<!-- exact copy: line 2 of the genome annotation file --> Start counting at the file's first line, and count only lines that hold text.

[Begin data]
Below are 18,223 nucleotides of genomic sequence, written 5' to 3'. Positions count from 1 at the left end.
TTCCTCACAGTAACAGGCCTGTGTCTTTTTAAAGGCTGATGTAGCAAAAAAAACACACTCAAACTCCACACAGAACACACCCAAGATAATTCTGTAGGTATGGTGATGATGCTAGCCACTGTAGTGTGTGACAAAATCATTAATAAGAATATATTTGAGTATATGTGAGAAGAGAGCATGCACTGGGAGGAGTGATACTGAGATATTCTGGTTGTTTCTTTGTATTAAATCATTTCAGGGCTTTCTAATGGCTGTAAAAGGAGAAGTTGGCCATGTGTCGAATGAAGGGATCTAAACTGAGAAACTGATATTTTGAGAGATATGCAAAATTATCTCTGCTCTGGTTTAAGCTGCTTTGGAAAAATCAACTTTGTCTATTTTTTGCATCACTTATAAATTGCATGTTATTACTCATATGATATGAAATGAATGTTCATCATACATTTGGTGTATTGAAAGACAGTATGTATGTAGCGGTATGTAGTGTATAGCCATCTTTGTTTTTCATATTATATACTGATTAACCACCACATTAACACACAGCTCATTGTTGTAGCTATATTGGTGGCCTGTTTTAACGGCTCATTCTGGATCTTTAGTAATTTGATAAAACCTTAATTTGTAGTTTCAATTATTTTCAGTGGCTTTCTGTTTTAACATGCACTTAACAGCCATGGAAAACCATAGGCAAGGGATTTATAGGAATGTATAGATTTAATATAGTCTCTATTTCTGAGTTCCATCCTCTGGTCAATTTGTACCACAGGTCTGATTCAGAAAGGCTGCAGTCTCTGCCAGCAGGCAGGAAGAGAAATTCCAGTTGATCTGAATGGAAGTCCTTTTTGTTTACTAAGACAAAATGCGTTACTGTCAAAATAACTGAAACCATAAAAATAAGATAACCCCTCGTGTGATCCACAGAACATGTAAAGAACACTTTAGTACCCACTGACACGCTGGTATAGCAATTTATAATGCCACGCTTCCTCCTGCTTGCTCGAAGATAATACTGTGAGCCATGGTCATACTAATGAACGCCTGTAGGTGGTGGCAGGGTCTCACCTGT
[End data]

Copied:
TTCCTCACAGTAACAGGCCTGTGTCTTTTTAAAGGCTGATGTAGCAAAAAAAACACACTCAAACTCCACACAGAACACACCCAAGATAATTCTGTAGGTATGGTGATGATGCTAGCCACTGTAGTGTGTGACAAAATCATTAATAAGAATATATTTGAGTATATGTGAGAAGAGAGCATGCACTGGGAGGAGTGATACTGAGATATTCTGGTTGTTTCTTTGTATTAAATCATTTCAGGGCTTTCTAATGGCTGTAAAAGGAGAAGTTGGCCATGTGTCGAATGAAGGGATCTAAACTGAGAAACTGATATTTTGAGAGATATGCAAAATTATCTCTGCTCTGGTTTAAGCTGCTTTGGAAAAATCAACTTTGTCTATTTTTTGCATCACTTATAAATTGCATGTTATTACTCATATGATATGAAATGAATGTTCATCATACATTTGGTGTATTGAAAGACAGTATGTATGTAGCGGTATGTAGTGTATAGCCATCTTTGTTTTTCATATTATATACTGATTAACCACCACATTAACACACAGCTCATTGTTGTAGCTATATTGGTGGCCTGTTTTAACGGCTCATTCTGGATCTTTAGTAATTTGATAAAACCTTAATTTGTAGTTTCAATTATTTTCAGTGGCTTTCTGTTTTAACATGCACTTAACAGCCATGGAAAACCATAGGCAAGGGATTTATAGGAATGTATAGATTTAATATAGTCTCTATTTCTGAGTTCCATCCTCTGGTCAATTTGTACCACAGGTCTGATTCAGAAAGGCTGCAGTCTCTGCCAGCAGGCAGGAAGAGAAATTCCAGTTGATCTGAATGGAAGTCCTTTTTGTTTACTAAGACAAAATGCGTTACTGTCAAAATAACTGAAACCATAAAAATAAGATAACCCCTCGTGTGATCCACAGAACATGTAAAGAACACTTTAGTACCCACTGACACGCTGGTATAGCAATTTATAATGCCACGCTTCCTCCTGCTTGCTCGAAGATAATACTGTGAGCCATGGTCATACTAATGAACGCCTGTAGGTGGTGGCAGGGTCTCACCTGT